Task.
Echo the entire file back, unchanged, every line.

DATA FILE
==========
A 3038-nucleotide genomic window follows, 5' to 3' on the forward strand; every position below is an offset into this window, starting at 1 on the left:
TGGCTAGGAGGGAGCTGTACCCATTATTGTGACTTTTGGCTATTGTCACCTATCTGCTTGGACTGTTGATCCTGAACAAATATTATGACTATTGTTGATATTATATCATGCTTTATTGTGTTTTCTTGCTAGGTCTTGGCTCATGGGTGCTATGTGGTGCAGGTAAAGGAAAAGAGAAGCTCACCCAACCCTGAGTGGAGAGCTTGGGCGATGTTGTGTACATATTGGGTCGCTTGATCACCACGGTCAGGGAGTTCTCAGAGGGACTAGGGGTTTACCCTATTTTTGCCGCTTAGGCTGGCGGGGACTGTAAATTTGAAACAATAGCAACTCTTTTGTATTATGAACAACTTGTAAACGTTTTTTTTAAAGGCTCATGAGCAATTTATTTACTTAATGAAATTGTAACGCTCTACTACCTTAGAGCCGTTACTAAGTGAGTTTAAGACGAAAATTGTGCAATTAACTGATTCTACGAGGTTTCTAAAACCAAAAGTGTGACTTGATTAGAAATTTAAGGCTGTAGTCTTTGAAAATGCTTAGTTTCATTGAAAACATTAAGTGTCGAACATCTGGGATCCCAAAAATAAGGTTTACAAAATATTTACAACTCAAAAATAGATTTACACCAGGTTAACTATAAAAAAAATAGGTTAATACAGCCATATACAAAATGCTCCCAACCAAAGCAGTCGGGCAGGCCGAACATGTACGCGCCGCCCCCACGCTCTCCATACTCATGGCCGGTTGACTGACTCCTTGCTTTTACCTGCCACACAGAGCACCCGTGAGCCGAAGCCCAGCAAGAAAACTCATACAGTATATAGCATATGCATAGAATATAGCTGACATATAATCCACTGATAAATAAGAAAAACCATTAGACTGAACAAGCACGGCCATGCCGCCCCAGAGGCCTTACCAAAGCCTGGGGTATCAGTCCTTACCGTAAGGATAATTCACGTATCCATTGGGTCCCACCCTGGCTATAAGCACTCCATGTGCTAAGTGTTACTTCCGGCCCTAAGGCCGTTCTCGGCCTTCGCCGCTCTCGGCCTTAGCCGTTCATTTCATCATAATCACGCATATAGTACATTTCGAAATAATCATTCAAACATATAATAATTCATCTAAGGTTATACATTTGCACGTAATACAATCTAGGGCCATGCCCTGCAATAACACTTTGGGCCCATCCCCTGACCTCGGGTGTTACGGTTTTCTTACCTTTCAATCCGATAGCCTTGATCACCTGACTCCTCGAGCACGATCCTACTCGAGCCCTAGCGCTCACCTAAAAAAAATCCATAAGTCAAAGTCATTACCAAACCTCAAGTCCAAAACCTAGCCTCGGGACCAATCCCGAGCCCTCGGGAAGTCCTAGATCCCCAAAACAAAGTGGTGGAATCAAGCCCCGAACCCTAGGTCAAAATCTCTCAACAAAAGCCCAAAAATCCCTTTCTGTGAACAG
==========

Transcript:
A 3038-nucleotide genomic window follows, 5' to 3' on the forward strand; every position below is an offset into this window, starting at 1 on the left:
TGGCTAGGAGGGAGCTGTACCCATTATTGTGACTTTTGGCTATTGTCACCTATCTGCTTGGACTGTTGATCCTGAACAAATATTATGACTATTGTTGATATTATATCATGCTTTATTGTGTTTTCTTGCTAGGTCTTGGCTCATGGGTGCTATGTGGTGCAGGTAAAGGAAAAGAGAAGCTCACCCAACCCTGAGTGGAGAGCTTGGGCGATGTTGTGTACATATTGGGTCGCTTGATCACCACGGTCAGGGAGTTCTCAGAGGGACTAGGGGTTTACCCTATTTTTGCCGCTTAGGCTGGCGGGGACTGTAAATTTGAAACAATAGCAACTCTTTTGTATTATGAACAACTTGTAAACGTTTTTTTTAAAGGCTCATGAGCAATTTATTTACTTAATGAAATTGTAACGCTCTACTACCTTAGAGCCGTTACTAAGTGAGTTTAAGACGAAAATTGTGCAATTAACTGATTCTACGAGGTTTCTAAAACCAAAAGTGTGACTTGATTAGAAATTTAAGGCTGTAGTCTTTGAAAATGCTTAGTTTCATTGAAAACATTAAGTGTCGAACATCTGGGATCCCAAAAATAAGGTTTACAAAATATTTACAACTCAAAAATAGATTTACACCAGGTTAACTATAAAAAAAATAGGTTAATACAGCCATATACAAAATGCTCCCAACCAAAGCAGTCGGGCAGGCCGAACATGTACGCGCCGCCCCCACGCTCTCCATACTCATGGCCGGTTGACTGACTCCTTGCTTTTACCTGCCACACAGAGCACCCGTGAGCCGAAGCCCAGCAAGAAAACTCATACAGTATATAGCATATGCATAGAATATAGCTGACATATAATCCACTGATAAATAAGAAAAACCATTAGACTGAACAAGCACGGCCATGCCGCCCCAGAGGCCTTACCAAAGCCTGGGGTATCAGTCCTTACCGTAAGGATAATTCACGTATCCATTGGGTCCCACCCTGGCTATAAGCACTCCATGTGCTAAGTGTTACTTCCGGCCCTAAGGCCGTTCTCGGCCTTCGCCGCTCTCGGCCTTAGCCGTTCATTTCATCATAATCACGCATATAGTACATTTCGAAATAATCATTCAAACATATAATAATTCATCTAAGGTTATACATTTGCACGTAATACAATCTAGGGCCATGCCCTGCAATAACACTTTGGGCCCATCCCCTGACCTCGGGTGTTACGGTTTTCTTACCTTTCAATCCGATAGCCTTGATCACCTGACTCCTCGAGCACGATCCTACTCGAGCCCTAGCGCTCACCTAAAAAAAATCCATAAGTCAAAGTCATTACCAAACCTCAAGTCCAAAACCTAGCCTCGGGACCAATCCCGAGCCCTCGGGAAGTCCTAGATCCCCAAAACAAAGTGGTGGAATCAAGCCCCGAACCCTAGGTCAAAATCTCTCAACAAAAGCCCAAAAATCCCTTTCTGTGAACAG